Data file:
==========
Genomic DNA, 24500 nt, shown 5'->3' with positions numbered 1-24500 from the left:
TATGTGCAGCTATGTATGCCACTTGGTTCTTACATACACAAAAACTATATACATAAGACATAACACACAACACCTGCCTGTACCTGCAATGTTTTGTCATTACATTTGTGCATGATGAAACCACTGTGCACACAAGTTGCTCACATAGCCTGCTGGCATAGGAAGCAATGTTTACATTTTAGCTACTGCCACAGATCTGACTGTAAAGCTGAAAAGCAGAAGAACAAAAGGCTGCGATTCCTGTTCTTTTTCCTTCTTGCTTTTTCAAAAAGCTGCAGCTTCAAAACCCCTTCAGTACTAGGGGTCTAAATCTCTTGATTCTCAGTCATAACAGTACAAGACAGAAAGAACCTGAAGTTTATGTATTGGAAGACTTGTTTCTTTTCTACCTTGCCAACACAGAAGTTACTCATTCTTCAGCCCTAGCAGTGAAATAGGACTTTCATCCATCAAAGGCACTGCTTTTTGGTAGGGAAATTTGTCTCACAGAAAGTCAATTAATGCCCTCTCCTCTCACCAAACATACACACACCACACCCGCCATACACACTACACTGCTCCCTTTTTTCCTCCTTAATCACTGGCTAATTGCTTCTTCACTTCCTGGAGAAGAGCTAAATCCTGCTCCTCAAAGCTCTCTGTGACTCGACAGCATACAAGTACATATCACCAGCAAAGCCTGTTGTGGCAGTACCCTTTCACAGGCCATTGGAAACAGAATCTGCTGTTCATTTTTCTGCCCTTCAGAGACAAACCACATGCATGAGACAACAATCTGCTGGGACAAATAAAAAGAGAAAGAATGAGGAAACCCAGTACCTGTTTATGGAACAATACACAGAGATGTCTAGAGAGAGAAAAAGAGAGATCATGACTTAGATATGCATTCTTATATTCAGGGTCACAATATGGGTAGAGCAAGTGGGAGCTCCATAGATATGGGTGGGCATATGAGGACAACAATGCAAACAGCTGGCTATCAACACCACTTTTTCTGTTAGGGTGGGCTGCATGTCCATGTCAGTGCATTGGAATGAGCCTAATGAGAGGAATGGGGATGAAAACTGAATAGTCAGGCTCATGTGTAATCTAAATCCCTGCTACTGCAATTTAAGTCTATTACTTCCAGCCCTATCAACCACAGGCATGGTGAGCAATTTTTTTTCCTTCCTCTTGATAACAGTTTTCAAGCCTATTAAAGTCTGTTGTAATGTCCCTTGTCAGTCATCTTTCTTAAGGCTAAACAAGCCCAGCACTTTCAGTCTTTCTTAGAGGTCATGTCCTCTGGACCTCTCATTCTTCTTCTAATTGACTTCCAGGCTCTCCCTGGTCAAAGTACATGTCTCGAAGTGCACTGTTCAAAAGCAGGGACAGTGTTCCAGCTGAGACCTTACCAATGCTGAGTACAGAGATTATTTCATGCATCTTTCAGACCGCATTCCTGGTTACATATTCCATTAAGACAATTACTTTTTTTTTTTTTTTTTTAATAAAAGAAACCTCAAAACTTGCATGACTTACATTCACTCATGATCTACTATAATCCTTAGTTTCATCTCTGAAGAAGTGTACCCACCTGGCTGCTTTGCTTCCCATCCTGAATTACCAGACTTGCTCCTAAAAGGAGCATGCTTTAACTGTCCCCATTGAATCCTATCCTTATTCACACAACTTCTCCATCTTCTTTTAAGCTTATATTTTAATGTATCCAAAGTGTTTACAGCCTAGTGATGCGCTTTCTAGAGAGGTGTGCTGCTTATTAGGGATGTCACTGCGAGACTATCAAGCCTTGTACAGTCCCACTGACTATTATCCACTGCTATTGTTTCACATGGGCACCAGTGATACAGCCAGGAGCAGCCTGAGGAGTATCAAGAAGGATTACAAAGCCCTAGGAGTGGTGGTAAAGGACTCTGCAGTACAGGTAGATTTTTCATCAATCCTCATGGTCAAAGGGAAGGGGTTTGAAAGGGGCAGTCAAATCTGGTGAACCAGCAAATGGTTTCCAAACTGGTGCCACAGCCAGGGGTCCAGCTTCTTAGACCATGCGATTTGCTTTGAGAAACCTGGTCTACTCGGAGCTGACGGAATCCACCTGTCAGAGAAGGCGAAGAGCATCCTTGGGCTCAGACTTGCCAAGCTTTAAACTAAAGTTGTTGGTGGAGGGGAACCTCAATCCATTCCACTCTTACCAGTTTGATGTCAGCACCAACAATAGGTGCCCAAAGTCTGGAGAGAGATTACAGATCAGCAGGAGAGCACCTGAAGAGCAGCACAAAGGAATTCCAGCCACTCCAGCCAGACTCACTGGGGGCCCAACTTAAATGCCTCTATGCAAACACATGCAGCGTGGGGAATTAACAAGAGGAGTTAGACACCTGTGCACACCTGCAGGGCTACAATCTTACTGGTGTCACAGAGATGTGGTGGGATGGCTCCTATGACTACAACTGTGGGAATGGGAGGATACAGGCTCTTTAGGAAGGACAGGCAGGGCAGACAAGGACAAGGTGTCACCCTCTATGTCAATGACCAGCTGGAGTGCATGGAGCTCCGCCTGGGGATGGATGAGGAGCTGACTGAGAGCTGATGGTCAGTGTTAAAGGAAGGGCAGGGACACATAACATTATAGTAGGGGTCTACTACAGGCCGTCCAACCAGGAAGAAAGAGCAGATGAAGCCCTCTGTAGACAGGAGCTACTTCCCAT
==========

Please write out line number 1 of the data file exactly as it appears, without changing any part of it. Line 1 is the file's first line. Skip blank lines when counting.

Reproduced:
Genomic DNA, 24500 nt, shown 5'->3' with positions numbered 1-24500 from the left: